Path of an Atom

Let's wrap things up by looking at the path an atom takes, from the interactive Python shell to the screen.

  1. A cuboid gets created from Python using the add_cuboid_atom function, which gets redirected to RenderDriver::add_atom<CuboidAtom>. This creates a new default constructed CuboidAtom in the control and render AtomChain<CuboidAtom>s. Python receives an identifier with which it can apply changes to the atom.
  2. Since all default constructed atoms have their render flag set to false, our cuboid doesn't get shown. This flag gets checked in the draw_atom member functions in the respective AtomRenderer.
  3. We perform an operation on the cuboid, namely show_cuboid_atom, to start showing the atom in frame 3. To apply the requested change, the control atom chain is being moved to the 3rd frame.
  4. Now the newly created ToggleRenderDiff<CuboidAtom> can be added to the correct AtomDiffFrame. Because the control atom chain needs to stay synchronised, the new AtomDiff is being applied to it.
  5. The last task the control thread has to perform is to warn the render thread that something got changed. m_first_outdated_frame in the AtomDiffLifetime gets set to 3-1=2.
  6. Say our render atom chain is currently representing frame 5. Because 5>=2 a chrono sync has to be performed, after which the render atom chain is being moved back to frame 5.
  7. Now the CuboidRenderer has a new cube to render, which it does by using the underlying renderer API abstraction.

Conclusion and Future Plans

Currently Maki is a developmental example for the practical use of diff arrays, templates and multi threading. At the time being it isn't a usable program, though that might change in the future.

One of the biggest areas of development is adding more atoms. This includes bezier curves, spheres and LaTeX rendering. Any already implemented atoms can be improved with better shaders. Among other features, these would bring shadows and wireframe rendering to Maki. A more complicated aspect is morphing, which is required to smoothly transform atoms into different types. And lastly the user interface has to be greatly improved. The integration or reimplementation of an already existing graphics library is conceivable.

A major question of debate will concern weather any given feature should be implemented in C++ or Python.


You can find Maki's current status on GitHub at christopher-besch/maki. Maki's version as of this article's writing can be accessed here. Feel free to leave a star ^^

Directory Overview

├── maki
│   ├── src
│   │   └── maki.cpp
│   └── CMakeLists.txt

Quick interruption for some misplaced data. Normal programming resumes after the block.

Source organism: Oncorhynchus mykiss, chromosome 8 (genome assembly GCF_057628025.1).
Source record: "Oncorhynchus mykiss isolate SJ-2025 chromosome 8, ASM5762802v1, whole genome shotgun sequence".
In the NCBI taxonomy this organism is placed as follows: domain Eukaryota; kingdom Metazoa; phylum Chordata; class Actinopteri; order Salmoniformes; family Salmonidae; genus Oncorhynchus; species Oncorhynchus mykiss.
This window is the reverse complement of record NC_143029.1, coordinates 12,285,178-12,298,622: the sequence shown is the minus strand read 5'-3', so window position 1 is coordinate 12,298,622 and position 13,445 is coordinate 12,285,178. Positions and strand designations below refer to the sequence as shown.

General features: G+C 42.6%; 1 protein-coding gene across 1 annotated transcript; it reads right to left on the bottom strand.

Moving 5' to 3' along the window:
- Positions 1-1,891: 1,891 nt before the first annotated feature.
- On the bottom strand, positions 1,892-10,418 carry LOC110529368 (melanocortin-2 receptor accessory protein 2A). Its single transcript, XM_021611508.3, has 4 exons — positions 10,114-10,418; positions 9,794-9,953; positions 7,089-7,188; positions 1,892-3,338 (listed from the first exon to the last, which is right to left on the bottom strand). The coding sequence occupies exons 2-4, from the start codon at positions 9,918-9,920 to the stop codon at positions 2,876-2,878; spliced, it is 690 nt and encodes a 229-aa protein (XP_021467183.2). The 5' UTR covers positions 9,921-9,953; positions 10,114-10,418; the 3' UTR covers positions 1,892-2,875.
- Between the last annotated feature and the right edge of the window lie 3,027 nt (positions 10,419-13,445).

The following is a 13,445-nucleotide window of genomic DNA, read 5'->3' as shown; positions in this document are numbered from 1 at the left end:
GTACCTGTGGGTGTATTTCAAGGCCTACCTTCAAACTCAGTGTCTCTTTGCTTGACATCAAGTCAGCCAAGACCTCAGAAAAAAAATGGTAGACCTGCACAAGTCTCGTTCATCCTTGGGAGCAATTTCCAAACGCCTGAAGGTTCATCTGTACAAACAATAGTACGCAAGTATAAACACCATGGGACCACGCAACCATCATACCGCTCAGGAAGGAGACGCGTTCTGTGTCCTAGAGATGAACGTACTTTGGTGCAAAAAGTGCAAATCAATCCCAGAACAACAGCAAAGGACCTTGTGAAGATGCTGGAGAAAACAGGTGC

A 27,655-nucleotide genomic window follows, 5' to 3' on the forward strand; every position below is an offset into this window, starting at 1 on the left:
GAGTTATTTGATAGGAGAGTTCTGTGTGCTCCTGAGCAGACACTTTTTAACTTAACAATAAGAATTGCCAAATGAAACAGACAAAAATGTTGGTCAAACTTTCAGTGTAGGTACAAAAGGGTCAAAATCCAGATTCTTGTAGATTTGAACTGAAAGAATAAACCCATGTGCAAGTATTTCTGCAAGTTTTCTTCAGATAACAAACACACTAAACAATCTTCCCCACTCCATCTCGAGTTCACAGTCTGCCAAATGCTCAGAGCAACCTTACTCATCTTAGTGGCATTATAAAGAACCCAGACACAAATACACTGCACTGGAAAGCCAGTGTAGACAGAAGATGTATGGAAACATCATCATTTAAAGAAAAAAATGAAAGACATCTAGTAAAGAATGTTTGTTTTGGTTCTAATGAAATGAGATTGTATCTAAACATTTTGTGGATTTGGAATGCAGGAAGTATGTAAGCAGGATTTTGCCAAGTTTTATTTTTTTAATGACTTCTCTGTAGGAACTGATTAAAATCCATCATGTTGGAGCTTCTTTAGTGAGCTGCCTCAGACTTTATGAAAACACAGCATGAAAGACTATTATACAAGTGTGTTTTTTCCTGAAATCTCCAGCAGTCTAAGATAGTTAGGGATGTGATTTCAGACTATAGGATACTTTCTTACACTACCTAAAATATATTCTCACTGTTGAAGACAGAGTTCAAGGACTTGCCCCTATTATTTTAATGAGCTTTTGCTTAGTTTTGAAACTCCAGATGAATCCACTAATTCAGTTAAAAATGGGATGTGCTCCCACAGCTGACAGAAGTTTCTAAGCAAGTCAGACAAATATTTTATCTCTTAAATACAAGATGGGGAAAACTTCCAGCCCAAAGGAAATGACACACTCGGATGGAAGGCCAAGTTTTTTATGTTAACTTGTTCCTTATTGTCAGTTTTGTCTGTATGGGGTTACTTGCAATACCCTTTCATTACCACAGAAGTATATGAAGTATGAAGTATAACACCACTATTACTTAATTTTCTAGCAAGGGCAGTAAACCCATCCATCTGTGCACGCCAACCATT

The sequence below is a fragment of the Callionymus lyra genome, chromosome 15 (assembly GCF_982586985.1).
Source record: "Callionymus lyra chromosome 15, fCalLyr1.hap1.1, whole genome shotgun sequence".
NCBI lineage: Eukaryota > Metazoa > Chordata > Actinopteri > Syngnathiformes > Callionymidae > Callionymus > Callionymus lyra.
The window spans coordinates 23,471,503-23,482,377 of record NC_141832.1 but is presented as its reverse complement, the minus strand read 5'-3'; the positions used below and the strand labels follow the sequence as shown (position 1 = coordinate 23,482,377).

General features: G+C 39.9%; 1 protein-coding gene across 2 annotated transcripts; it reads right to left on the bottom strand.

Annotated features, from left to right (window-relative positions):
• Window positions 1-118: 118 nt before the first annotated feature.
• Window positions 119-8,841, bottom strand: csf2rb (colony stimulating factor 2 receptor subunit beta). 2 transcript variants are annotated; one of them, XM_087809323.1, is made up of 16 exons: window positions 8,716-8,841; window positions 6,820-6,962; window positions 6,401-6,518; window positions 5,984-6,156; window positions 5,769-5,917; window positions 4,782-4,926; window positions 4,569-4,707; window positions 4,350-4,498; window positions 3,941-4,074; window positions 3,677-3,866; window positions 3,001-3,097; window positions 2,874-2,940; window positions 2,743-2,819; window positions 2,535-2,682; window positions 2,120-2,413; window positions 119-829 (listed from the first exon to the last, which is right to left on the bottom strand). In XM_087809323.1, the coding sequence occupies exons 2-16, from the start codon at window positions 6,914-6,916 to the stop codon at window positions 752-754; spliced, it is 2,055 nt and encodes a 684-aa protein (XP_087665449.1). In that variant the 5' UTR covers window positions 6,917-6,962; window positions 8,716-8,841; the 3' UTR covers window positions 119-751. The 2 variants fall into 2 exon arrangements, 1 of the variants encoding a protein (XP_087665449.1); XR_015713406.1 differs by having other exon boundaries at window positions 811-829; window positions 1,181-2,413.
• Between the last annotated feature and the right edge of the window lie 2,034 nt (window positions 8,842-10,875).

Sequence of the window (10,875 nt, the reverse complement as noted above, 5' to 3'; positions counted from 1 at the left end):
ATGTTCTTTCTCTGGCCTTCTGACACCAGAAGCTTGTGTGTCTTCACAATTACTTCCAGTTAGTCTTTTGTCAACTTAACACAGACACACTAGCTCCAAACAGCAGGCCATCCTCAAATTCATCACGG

├── maki_core
│   ├── include
│   │   └── maki.h
│   ├── res
│   │   └── shaders
│   │   ├── cuboid_frag.glsl
│   │   ├── cuboid_vert.glsl
│   │   ├── simple_fragment.glsl
│   │   └── simple_vertex.glsl
│   ├── src
│   │   ├── atom
│   │   │   ├── atoms
│   │   │   │   ├── cuboid_atom.cpp
│   │   │   │   ├── cuboid_atom.h
│   │   │   │   ├── quadrilateral_atom.cpp
│   │   │   │   └── quadrilateral_atom.h
│   │   │   ├── renderers
│   │   │   │   ├── batch_renderer.cpp
│   │   │   │   ├── batch_renderer.h
│   │   │   │   ├── cuboid_renderer.cpp
│   │   │   │   ├── cuboid_renderer.h
│   │   │   │   ├── quadrilateral_renderer.cpp
│   │   │   │   └── quadrilateral_renderer.h
│   │   │   ├── atom_chain.h
│   │   │   ├── atom_diff_frame.h
│   │   │   ├── atom_diff.h
│   │   │   ├── atom_diff_lifetime.h
│   │   │   ├── atom_dispenser.cpp
│   │   │   ├── atom_dispenser.h
│   │   │   ├── atom.h
│   │   │   └── atom_renderer.h
│   │   ├── core
│   │   │   ├── definitions.h
│   │   │   ├── log.cpp
│   │   │   ├── log.h
│   │   │   ├── thread_safety.cpp
│   │   │   └── thread_safety.h
│   │   ├── driver
│   │   │   ├── camera_driver.cpp
│   │   │   ├── camera_driver.h
│   │   │   ├── interface.h
│   │   │   ├── render_driver_control.cpp
│   │   │   ├── render_driver.h
│   │   │   └── render_driver_render.cpp
│   │   ├── platform
│   │   │   ├── glfw
│   │   │   │   └── glfw_window.cpp
│   │   │   ├── enums.h
│   │   │   ├── event.h
│   │   │   ├── window.cpp
│   │   │   └── window.h
│   │   ├── renderer
│   │   │   ├── opengl
│   │   │   │   ├── opengl_buffer.cpp
│   │   │   │   ├── opengl_buffer.h
│   │   │   │   ├── opengl_renderer.cpp
│   │   │   │   ├── opengl_renderer.h
│   │   │   │   ├── opengl_shader.cpp
│   │   │   │   ├── opengl_shader.h
│   │   │   │   ├── opengl_stringifier.cpp
│   │   │   │   ├── opengl_stringifier.h
│   │   │   │   ├── opengl_types.h
│   │   │   │   ├── opengl_vertex_array.cpp
│   │   │   │   └── opengl_vertex_array.h
│   │   │   ├── buffer.cpp
│   │   │   ├── buffer.h
│   │   │   ├── camera.cpp
│   │   │   ├── camera.h
│   │   │   ├── renderer.cpp
│   │   │   ├── renderer.h
│   │   │   ├── shader.cpp
│   │   │   ├── shader.h
│   │   │   ├── types.h
│   │   │   ├── vertex_array.cpp
│   │   │   └── vertex_array.h
│   │   ├── pch.cpp
│   │   └── pch.h
│   └── CMakeLists.txt
├── stub
│   ├── src
│   │   └── main.cpp
│   └── CMakeLists.txt
└── CMakeLists.txt

Created with

tree --dirsfirst . -I 'vendor|build|pretty_bugs|block.txt|imgui.ini|LICENSE||maki_showcase.ipynb|'